Caithness Horizons Museum retains five star Visit Scotland grading for 7th year in a row
28th June 2015
Caithness Horizons Museum in Thurso has recently been reviewed by Visit Scotland grading authority and are delighted to keep its Five Star Visitor Attraction status for a seventh year running. The news comes shortly after receiving a Certificate Of Excellence from Trip Advisor earlier in the month. Paul Cariss, Museum Chairman thanked the staff sincerely for doing such a tremendous job over the last year.
Caithness Horizons houses a permanent exhibition which uses the Museum's Collection of objects to tell the story of the county of Caithness from the geological period known as the Devonian (about 416 to 359 million years ago) to the present day including the unique Pictish and Viking heritage of Caithness.
The legacy of the Vikings is not a purely Nordic issue. The Vikings can be traced in most European countries as well as in North Africa, Western Asia and North America. Traditionally, the Viking homelands in Scandinavia have been the focus for scholars and museums when looking at this exciting period of human history. Quite reasonably then, the initiation of international co-operation around the Vikings and their journeys originates from Scandinavia.
Caithness Horizons has recently become a member of the Destination Viking Association, which represents archaeology sites and museums with Viking Collections in countries including Sweden, Norway, Iceland and Ireland. The members of the Destination Viking Association have a long, varied and broad experience in research on the Viking Age and presenting the comprehensive Viking heritage to a broad audience. Curator of Caithness Horizons Museum Joanne Howdle said that "Caithness Horizons is delighted to have been accepted as a member of the Destination Viking Association and is excited about working with colleagues from across Europe on the promotion and interpretation of the unique Viking heritage of Caithness".
Caithness Horizons is also home to a temporary exhibition gallery, which plays hosts to an annual programme of changing exhibitions. In addition Caithness Horizons has a lovely Gift Shop and Cafe which serves delicious home-baking.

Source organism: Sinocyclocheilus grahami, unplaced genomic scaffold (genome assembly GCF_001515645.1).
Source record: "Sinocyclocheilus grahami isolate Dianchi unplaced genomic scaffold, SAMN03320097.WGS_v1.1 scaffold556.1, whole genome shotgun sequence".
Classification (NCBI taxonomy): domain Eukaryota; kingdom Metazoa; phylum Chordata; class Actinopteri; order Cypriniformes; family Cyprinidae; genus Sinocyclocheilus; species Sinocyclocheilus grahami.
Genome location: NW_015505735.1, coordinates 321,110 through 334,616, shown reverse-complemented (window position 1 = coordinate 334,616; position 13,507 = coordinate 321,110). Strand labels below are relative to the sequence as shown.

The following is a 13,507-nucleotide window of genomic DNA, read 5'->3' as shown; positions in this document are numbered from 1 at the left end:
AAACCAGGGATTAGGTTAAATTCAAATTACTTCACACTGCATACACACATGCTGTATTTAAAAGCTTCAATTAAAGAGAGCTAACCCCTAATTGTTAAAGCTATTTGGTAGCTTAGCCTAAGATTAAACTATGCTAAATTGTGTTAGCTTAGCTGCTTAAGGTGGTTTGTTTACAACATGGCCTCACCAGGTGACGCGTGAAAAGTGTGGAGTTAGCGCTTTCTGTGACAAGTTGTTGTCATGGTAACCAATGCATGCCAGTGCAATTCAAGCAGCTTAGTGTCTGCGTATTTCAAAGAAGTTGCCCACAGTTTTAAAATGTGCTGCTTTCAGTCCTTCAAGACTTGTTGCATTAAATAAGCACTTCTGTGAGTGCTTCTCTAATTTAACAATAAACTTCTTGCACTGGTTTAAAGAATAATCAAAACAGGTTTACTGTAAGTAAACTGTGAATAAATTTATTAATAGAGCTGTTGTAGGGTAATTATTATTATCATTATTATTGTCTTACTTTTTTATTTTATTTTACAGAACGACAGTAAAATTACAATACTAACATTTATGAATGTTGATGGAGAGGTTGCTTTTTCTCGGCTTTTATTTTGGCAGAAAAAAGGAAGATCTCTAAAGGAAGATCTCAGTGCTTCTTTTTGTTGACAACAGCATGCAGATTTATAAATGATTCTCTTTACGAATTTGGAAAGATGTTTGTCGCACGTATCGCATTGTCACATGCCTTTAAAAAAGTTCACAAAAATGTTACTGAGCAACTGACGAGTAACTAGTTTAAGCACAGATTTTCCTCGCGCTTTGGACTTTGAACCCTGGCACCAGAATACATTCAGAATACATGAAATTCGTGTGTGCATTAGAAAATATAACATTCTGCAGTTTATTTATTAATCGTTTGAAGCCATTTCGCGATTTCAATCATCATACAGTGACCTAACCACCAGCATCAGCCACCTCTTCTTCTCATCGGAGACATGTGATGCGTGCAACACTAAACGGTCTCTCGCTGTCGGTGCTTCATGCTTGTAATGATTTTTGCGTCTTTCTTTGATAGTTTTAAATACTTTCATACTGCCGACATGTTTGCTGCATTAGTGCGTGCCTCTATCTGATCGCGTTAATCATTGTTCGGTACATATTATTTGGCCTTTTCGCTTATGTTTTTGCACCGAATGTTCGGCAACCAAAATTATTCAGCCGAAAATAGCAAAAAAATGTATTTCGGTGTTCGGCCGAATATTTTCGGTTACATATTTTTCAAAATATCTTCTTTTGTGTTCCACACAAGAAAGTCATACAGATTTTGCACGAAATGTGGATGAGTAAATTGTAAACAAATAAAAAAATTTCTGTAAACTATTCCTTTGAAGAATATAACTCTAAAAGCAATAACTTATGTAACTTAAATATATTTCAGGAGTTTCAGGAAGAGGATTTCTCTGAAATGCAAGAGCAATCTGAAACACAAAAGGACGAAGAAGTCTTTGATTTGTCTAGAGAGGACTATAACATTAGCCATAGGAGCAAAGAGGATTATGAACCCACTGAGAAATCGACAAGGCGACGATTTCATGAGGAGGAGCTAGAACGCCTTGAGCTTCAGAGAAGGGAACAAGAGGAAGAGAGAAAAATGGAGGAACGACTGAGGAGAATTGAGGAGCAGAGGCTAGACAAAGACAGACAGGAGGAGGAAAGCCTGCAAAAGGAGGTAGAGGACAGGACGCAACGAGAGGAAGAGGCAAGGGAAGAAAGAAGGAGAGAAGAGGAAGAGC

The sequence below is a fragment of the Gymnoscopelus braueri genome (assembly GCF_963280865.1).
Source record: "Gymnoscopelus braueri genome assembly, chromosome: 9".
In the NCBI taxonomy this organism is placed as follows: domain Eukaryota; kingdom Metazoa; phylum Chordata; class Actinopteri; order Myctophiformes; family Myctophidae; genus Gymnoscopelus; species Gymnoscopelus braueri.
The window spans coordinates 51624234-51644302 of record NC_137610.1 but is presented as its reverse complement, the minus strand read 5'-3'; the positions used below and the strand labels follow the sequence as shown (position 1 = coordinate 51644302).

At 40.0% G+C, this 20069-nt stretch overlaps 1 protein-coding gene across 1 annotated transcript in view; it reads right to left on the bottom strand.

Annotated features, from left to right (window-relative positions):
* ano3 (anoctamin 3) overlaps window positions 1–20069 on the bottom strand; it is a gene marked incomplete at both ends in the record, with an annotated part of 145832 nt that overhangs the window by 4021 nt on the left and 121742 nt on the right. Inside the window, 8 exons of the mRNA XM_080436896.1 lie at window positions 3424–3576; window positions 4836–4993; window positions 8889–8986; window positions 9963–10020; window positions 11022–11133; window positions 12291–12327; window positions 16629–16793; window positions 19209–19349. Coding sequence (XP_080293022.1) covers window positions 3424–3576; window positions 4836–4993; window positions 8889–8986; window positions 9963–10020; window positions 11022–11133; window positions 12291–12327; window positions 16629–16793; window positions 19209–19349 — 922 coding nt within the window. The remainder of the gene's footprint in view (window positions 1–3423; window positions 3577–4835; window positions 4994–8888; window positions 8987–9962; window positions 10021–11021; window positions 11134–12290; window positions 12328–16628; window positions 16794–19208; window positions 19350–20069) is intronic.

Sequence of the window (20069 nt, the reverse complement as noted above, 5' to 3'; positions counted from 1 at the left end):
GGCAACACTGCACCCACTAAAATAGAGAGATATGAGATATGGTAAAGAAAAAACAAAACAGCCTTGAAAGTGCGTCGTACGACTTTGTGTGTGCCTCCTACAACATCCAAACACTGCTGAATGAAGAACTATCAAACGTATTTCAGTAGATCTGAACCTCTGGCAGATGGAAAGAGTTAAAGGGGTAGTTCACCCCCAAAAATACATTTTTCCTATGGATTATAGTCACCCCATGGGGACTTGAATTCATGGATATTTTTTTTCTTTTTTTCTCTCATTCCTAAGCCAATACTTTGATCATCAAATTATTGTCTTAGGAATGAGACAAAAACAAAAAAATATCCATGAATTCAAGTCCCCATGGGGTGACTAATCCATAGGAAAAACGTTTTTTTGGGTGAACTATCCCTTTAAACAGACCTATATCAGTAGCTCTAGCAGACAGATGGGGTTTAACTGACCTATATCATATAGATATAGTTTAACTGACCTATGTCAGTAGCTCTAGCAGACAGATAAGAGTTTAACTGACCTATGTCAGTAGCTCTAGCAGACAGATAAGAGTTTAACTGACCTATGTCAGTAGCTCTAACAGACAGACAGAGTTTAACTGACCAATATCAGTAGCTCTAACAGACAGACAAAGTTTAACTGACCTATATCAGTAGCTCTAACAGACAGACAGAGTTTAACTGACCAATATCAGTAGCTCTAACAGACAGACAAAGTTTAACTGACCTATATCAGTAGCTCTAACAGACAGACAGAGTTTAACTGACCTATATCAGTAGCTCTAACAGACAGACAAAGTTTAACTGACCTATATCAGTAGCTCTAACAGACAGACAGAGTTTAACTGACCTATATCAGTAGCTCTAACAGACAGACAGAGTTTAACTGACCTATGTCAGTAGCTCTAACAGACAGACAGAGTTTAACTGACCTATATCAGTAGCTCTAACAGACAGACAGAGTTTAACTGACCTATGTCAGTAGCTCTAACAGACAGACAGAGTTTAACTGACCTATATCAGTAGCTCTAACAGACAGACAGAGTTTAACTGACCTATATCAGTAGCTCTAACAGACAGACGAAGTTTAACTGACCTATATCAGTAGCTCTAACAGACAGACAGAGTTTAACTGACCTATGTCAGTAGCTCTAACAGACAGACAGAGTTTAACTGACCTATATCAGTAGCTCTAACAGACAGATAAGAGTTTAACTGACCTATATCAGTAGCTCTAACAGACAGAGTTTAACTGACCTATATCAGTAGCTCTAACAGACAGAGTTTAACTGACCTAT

Caithness Horizons is fully accessible and is located on the High Street in Thurso at the north east end of the pedestrianised area.
Talks have taken place on the possibility of reopening Thurso's Caithness Horizons which closed last week due to financial problems. The operators of the museum and art gallery said increasing running costs and reduced income had made the running of the site "unsustainable".
Uncertainty over funding from Highland council. Caithness Horizons, which tells the story of the county of Caithness from 416 million years ago to the present day, has deleted its manager post and cut its curator's hours from 40 to 20 hours a week in anticipation of funding cuts.
Week Commencing 1st January 2018. Energy & business services: 2018 promises to be another year of exciting change in the energy sector, and to highlight how things have progressed in the north the Beatrice Offshore Windfarm team have produced a short booklet outlining the significant milestones that have been achieved during 2017 - you can access the booklet at https://www.beatricewind.com/single-post/2017/12/22/lookingbackat2017 .
Thursday 10 September, 12.45 -16.30 Caithness Horizons, Thurso (Please note that lunch is not provided, however you are welcome to have lunch at The Caithness Horizons Cafe prior to the event) Running a craft practice is addictive - there is always more to try, new ideas to explore and projects to develop. Growing your business allows you to confidently pursue these exciting new opportunities to strengthen your profile, expand your range of customers and generate healthy profits.
Tuesday 11th August saw local group No Limits Caithness visit the Museum for a morning packed with Viking activities with Curator Joanne Howdle, or Thordis Eiríksdóttir as she is fondly known to local groups and schools. The group helped the Museum to hit the half million visitors mark and to celebrate they were presented with a special cake made in the Museum's cafe.
Scientists from around the world recently gathered in Thurso for an annual biological sciences meeting. The Larwood Symposium was hosted by the Environmental Research Institute (ERI) of the North Highland College UHI on behalf of the International Bryozoology Association.
Last week saw the last of the Dounreay Materials Testing Reactor (DMTR) control room panels shipped off site and transferred to their new home in local five-star visitor attraction Caithness Horizons. The control room panels and control desk have been donated to Caithness Horizons and reconstructed at the museum to form the basis of a new permanent exhibition representing Dounreay's significant part in Scotland's industrial heritage.
Relocated VisitScotland information service sees 55% increase in visitor enquiries. A full year on from the relocation of the Thurso VisitScotland information service to Caithness Horizons has seen a 55% increase in footfall.
On now in Caithness Horizons gallery untill 11th December: ' Paper Wrappers and Herbarium Sheets'. All inspired by Robert Dick, Baker and Botanist of Thurso 1811-1866.
A group of five staff members from Caithness Horizons have successfully completed an EDI National Award in Cultural and Heritage Venue Operations. Caithness Horizons is the only museum in the Highlands to have staff that have achieved this award.
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